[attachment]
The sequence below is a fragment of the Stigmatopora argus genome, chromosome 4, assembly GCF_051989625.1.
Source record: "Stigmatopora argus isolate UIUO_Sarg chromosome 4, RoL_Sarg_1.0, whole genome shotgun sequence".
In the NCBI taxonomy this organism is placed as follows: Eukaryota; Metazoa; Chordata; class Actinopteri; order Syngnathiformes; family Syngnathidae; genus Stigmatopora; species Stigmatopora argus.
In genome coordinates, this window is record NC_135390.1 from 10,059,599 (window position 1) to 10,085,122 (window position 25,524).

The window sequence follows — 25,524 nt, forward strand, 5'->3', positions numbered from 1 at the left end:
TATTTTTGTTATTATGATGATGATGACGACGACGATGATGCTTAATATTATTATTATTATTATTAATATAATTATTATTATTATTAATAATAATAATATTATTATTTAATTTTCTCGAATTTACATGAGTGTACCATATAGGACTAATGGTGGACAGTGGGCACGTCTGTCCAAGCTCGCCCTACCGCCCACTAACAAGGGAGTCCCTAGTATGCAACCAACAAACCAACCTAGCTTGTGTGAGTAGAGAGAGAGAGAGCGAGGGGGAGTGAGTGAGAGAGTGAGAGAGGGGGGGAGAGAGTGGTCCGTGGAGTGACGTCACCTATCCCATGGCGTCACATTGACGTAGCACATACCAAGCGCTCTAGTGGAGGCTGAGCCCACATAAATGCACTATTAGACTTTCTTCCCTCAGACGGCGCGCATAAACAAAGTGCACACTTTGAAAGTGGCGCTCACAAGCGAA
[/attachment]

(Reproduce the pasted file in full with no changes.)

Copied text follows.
The sequence below is a fragment of the Stigmatopora argus genome, chromosome 4, assembly GCF_051989625.1.
Source record: "Stigmatopora argus isolate UIUO_Sarg chromosome 4, RoL_Sarg_1.0, whole genome shotgun sequence".
In the NCBI taxonomy this organism is placed as follows: Eukaryota; Metazoa; Chordata; class Actinopteri; order Syngnathiformes; family Syngnathidae; genus Stigmatopora; species Stigmatopora argus.
In genome coordinates, this window is record NC_135390.1 from 10,059,599 (window position 1) to 10,085,122 (window position 25,524).

The window sequence follows — 25,524 nt, forward strand, 5'->3', positions numbered from 1 at the left end:
TATTTTTGTTATTATGATGATGATGACGACGACGATGATGCTTAATATTATTATTATTATTATTAATATAATTATTATTATTATTAATAATAATAATATTATTATTTAATTTTCTCGAATTTACATGAGTGTACCATATAGGACTAATGGTGGACAGTGGGCACGTCTGTCCAAGCTCGCCCTACCGCCCACTAACAAGGGAGTCCCTAGTATGCAACCAACAAACCAACCTAGCTTGTGTGAGTAGAGAGAGAGAGAGCGAGGGGGAGTGAGTGAGAGAGTGAGAGAGGGGGGGAGAGAGTGGTCCGTGGAGTGACGTCACCTATCCCATGGCGTCACATTGACGTAGCACATACCAAGCGCTCTAGTGGAGGCTGAGCCCACATAAATGCACTATTAGACTTTCTTCCCTCAGACGGCGCGCATAAACAAAGTGCACACTTTGAAAGTGGCGCTCACAAGCGAA